For the estimation of SMD a weighing lysimeter is used in the upper Brue catchment. The design of this has already been described  and a comparison of the results with both MORECS  and MOSES  have been given. Big differences between the measured and calculated values makes its effect on provision of a flood warning considerable.
4. Flood Warning for the Lynmouth Storm August 16 1952 Using the Flow Model
This flood resulted from over 9 inches (229 mm) taking place in about 9 hours on a catchment which was already at field capacity. The effects of the resulting flood have been described by Delderfield , Prosser . Figure 1 shows the daily rainfall which has recently been revised according to an analysis of the effect of elevation on rainfall depth during the storm.
There were no rainfall recorders in the local area but 22 km to the west at Chivenor and 15 km to the east at Wootton Courtenay the combined continuous records enabled an estimated rainfall profile to be constructed. Figure 2 shows the results.
The percentage runoff at different rainfall intensities was estimated by measuring the saturated hydraulic conductivity of the soils in the field using the core method  Arellano & Clark, . For each soil Association in the catchment at least 30 tests were made. The results were classified into 5 mm bands viz 0 - 5, 5.1 - 10 and so on as shown in Table 2.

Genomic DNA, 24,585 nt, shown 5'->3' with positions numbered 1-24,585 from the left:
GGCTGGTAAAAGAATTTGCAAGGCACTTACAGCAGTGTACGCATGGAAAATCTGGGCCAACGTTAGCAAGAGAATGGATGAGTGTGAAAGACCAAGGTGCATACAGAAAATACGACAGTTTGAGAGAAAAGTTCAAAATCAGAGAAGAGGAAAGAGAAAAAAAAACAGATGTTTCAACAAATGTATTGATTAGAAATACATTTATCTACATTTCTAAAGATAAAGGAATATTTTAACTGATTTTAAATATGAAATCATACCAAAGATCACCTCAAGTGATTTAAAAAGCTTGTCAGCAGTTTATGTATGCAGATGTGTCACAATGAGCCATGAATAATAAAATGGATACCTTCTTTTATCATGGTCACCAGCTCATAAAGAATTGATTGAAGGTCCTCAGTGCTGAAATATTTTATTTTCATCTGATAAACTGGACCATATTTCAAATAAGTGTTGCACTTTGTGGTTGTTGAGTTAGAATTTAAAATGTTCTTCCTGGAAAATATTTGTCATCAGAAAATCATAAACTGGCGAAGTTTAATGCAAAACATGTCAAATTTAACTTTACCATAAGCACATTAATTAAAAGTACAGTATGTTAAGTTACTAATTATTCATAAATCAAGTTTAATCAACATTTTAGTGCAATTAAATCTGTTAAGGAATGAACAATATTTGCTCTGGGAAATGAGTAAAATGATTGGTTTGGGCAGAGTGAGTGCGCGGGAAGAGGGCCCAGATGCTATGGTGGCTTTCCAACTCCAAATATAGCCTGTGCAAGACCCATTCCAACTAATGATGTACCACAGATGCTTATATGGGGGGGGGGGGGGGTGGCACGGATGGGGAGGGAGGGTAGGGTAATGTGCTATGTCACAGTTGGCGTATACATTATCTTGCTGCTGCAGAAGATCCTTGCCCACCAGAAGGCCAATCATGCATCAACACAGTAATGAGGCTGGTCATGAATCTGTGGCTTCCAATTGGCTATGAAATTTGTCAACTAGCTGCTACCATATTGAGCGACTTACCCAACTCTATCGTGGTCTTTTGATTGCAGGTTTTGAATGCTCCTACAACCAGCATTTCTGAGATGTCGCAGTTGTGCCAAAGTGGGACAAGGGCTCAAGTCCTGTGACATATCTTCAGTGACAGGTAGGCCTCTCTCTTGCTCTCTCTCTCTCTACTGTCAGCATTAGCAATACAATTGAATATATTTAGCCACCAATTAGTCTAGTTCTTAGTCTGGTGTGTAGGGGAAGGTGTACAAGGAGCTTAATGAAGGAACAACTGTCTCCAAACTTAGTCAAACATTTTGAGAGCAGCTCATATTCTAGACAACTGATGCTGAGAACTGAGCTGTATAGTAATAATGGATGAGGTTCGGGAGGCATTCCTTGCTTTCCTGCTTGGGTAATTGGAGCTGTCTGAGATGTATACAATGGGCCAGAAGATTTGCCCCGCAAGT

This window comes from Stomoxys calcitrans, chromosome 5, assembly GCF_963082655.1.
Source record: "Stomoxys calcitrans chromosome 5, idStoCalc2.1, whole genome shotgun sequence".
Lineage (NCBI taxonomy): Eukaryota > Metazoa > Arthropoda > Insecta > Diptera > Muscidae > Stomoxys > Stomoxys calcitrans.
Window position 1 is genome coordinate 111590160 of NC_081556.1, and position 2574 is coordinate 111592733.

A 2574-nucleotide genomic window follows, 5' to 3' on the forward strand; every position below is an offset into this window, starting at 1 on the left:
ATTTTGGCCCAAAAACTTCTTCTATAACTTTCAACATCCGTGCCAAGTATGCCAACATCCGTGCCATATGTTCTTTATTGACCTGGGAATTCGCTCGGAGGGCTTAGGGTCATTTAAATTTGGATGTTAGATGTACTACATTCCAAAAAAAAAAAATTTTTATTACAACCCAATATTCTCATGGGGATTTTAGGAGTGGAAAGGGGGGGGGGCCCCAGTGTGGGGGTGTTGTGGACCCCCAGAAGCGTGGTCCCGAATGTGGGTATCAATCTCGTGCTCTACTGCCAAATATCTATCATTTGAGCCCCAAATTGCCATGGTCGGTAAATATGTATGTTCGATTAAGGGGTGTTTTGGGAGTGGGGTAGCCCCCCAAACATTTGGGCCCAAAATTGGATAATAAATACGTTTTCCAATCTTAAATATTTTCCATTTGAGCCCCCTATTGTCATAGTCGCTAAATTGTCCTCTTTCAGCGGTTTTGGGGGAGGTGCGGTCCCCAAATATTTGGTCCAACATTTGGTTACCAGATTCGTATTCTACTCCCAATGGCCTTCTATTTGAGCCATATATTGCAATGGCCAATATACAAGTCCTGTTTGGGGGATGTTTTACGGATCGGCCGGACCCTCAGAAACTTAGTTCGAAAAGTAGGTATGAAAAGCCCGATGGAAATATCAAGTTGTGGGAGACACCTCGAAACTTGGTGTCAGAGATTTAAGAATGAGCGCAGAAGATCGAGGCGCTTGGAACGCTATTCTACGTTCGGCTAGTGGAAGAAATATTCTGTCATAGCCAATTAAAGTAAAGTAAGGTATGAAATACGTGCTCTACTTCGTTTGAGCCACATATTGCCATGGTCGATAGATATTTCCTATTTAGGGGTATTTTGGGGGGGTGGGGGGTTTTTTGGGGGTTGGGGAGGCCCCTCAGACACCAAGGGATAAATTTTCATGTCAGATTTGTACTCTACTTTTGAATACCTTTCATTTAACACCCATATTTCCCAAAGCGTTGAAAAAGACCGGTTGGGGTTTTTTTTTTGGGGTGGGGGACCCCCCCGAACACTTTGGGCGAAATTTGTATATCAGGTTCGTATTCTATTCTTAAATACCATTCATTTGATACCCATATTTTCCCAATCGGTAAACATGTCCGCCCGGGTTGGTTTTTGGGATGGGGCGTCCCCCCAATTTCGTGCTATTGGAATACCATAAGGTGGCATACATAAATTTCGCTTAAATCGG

Figure 1. Daily rainfall for 16 August 1952.
Figure 2. Estimated rainfall profiles for the East and West Lyn catchments.
Percentage runoff calculated from the midpoint in each class of conductivity: Eg. 20 mm・hr−1 percentage runoff = (20 − 2.5) ´ 0.31) ´ (20 − 7.5) ´ 0.23 + (20 − 12.5) ´ 0.20 + (20 − 17.5) ´ 0.11 = 50%. The percentage cover of each Soil Association was then measured from the Reconnaissance Map , and the catchment average % runoff calculated based on this and the conductivity values of each soil. Figure 3 shows the results.
The flow model is non-linear because of the response of soils to increasing rainfall intensity and the UH ordinates or rates of runoff per mm net rainfall being non linear with time.
Variables of the unit hydrograph method:
Time to peak (hours) = c MSL catchment/ MSL Brue (9) (R−0.17), where R = rainfall intensity mm・hr−1.
MSL = mainstream channel length (longest tributary) East Lyn = 17.27 km.
c = 7[INVLOG 0.06633 (50 − %R)/1 + INVLOG (50 − %R)].
Table 2. Saturated hydraulic conductivity of the Lydcott Association (654b).
Figure 3. Saturated hydraulic conductivity of soils in the East and West Lyn.
%R = percentage runoff at 10 mm・hr−1 rainfall, based on soil hydraulic conductivity.
Time to peak = 12.015 (R−0.17).
Time base (TB) = 2.52Tp.
Peak quickflow ordinate (Qp) = 330/Tp x catchment area/1000.
Ordinates (Y) of the rising limb of the hydrograph:
Y = [INVLOG2(t − 0.7Tp]/1 + [INVLOG2(t − 0.7Tp)]Qp.
For the falling limb: Y = [INVLOG(t1 − 0.85(TB − Tp))/1 + INVLOG(t1 − 0.85(TB − Tp))]Qp. Where t1 = TB − T where T = time since start of storm.
The model is unique in that Tp, TB, and Qp will change at each stage of the storm according to the rainfall intensity. Slope runoff = R [sine average catchment slope (degrees)] = R [0.01 (N/A)] where N = sum of contour crossings in each grid square or part thereof on a 1:50,000 OS map over a straight or curved distance of 1km. A = catchment area. For East Lyn sine slope = 0.142.